This Is AuburnElectronic Theses and Dissertations

"Our Village Looks Like A Collection of Bee Hives”: The Iron Brigade and Military Encampments During the American Civil War, 1861-1863.




Thomas, Peter Jr

Type of Degree

PhD Dissertation



Restriction Status


Restriction Type


Date Available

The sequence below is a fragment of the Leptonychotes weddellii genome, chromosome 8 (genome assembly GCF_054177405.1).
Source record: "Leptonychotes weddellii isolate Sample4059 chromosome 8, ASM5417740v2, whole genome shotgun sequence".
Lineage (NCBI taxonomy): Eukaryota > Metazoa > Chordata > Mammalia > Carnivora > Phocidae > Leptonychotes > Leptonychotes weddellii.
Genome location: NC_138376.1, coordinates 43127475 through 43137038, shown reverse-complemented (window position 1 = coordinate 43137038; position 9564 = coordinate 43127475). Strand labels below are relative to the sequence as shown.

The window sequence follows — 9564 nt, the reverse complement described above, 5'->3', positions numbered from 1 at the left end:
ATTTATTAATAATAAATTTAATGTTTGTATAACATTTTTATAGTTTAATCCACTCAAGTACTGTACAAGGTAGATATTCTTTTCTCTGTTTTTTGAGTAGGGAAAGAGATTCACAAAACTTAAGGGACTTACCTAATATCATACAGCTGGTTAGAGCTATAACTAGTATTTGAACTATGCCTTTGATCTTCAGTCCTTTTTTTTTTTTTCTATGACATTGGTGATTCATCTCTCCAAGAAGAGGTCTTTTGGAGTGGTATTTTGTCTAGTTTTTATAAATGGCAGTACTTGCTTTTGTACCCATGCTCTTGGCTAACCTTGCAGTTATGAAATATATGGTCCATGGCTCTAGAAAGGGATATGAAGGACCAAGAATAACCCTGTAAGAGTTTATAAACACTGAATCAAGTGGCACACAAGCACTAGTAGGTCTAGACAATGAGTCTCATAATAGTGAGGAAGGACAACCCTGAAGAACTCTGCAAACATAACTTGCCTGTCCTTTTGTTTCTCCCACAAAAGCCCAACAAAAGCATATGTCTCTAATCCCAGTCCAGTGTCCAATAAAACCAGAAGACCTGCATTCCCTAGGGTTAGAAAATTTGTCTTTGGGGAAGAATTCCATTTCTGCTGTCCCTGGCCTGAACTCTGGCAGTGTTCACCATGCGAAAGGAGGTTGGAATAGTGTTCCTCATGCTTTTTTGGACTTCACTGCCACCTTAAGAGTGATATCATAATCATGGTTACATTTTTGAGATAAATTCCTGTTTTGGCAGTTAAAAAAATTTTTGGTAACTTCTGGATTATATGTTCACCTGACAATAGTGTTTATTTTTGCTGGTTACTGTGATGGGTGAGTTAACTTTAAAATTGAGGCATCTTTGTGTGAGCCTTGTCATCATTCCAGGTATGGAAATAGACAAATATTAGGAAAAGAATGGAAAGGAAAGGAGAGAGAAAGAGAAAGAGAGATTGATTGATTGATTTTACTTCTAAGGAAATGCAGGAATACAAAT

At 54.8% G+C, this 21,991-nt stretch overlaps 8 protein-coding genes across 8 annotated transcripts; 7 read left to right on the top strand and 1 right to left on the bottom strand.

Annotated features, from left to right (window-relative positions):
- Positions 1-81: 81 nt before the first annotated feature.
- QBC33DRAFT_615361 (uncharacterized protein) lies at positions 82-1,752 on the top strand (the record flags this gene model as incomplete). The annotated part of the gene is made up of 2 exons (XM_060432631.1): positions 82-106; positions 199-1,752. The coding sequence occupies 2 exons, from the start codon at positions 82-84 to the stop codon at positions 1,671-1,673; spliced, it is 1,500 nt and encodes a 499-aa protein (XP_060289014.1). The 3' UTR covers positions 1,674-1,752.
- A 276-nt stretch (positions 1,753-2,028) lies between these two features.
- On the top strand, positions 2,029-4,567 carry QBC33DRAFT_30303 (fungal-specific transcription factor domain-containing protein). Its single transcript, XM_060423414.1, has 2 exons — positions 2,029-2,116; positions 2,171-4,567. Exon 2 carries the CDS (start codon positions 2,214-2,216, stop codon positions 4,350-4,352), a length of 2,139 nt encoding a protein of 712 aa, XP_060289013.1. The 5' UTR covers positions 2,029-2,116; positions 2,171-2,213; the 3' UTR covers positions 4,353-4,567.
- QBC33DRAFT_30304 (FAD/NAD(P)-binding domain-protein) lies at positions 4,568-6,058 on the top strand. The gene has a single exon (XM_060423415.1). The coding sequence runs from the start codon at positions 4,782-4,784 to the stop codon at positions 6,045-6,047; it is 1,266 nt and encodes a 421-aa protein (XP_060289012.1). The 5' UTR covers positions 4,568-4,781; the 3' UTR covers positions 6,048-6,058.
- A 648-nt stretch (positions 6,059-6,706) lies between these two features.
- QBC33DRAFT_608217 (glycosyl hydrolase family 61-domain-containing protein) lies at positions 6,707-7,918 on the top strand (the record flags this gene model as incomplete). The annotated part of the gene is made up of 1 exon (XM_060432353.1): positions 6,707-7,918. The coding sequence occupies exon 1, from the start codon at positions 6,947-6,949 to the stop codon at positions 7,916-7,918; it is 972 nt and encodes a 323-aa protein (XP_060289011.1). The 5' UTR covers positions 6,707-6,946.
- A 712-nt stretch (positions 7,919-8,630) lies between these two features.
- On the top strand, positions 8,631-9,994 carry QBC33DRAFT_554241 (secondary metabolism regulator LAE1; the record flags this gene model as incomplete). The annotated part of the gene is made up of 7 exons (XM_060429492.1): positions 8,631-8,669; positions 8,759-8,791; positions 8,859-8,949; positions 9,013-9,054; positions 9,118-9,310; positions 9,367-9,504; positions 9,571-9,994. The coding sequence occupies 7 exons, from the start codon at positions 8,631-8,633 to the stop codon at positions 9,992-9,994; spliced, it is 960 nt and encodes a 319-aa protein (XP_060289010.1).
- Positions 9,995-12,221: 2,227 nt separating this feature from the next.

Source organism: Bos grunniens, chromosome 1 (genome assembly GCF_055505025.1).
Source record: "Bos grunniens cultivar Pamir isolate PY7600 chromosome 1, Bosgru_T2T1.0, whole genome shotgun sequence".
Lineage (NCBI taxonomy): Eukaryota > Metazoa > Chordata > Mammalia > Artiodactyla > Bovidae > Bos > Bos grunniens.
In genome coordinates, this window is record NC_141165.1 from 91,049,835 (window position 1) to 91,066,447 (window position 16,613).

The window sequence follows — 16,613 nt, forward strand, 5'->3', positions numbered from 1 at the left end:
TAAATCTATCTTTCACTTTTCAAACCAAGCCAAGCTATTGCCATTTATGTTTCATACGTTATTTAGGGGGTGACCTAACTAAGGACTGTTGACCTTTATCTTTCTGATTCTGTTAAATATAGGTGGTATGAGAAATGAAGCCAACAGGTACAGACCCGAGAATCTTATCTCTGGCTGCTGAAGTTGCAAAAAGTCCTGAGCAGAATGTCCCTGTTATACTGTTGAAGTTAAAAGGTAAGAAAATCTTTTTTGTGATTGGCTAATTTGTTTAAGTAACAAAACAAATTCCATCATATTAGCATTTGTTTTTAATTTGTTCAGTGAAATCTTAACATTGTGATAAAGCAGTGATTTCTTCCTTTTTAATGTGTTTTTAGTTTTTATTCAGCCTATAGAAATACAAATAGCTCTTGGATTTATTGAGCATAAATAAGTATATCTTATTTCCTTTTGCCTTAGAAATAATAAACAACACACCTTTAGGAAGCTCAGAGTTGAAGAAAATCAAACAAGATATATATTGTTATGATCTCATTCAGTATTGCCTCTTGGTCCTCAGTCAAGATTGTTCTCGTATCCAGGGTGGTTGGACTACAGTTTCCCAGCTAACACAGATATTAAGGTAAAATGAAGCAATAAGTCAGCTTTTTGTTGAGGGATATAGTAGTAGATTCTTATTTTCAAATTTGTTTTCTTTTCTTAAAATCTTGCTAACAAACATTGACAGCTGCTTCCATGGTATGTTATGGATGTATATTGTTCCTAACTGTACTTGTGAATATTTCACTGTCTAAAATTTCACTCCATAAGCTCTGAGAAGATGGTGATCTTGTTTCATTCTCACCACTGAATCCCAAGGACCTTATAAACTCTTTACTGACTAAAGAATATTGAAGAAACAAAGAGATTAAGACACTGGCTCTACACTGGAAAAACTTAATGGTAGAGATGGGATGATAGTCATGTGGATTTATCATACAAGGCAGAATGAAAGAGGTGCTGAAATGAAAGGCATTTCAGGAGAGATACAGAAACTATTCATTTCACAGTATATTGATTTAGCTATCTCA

Civil War historians regard the Iron Brigade as one of the preeminent fighting units of the American Civil War. The 2nd Wisconsin, 6th Wisconsin, and 7th Wisconsin regiments; the 19th Indiana; and beginning in October 1862, the 24th Michigan, made up this all-western brigade. Known for its fighting reputation, black Hardee hats, and white leggings, the Iron Brigade fought in many of the vital battles that unfolded in the Civil War’s Eastern Theater. Their military accolades are well-documented in Civil War historiography. Despite suffering astonishing casualties at the battles of Gainesville (or Brawner’s Farm), South Mountain, and Gettysburg, the western brigade remained one of the Federal Army’s most reliable units. While an emphasis on the brigade’s role in the war’s outcome is known, however, their lives away from the battlefield have not been studied sufficiently. They offer a fresh perspective of how men endured life as Civil War soldiers. Building on the methods of environmental historians, my research analyzes the encampment experience of a sample of Iron Brigade soldiers to understand how the relationship between encampment and soldier developed over the course of the war. The study of Civil War camps is a vastly understudied topic. This work posits that the role of the camp in a soldier’s life helped men cope with the uncertainties of warfare. Soldiers received little training on how to navigate military encampments, yet this sample of Iron Brigade soldiers demonstrates that in their effort to control and combat the nuisances of camp, an awareness for navigating camps emerges by the summer campaigns of 1862, and winter of 1862-53. Tracking the western brigade from its camps of instruction in 1861 to its winter quarters outside Fredericksburg, Virginia in 1862-63, this research provides a new angle for understanding the agency military encampments played in Civil War soldiers’ military experiences.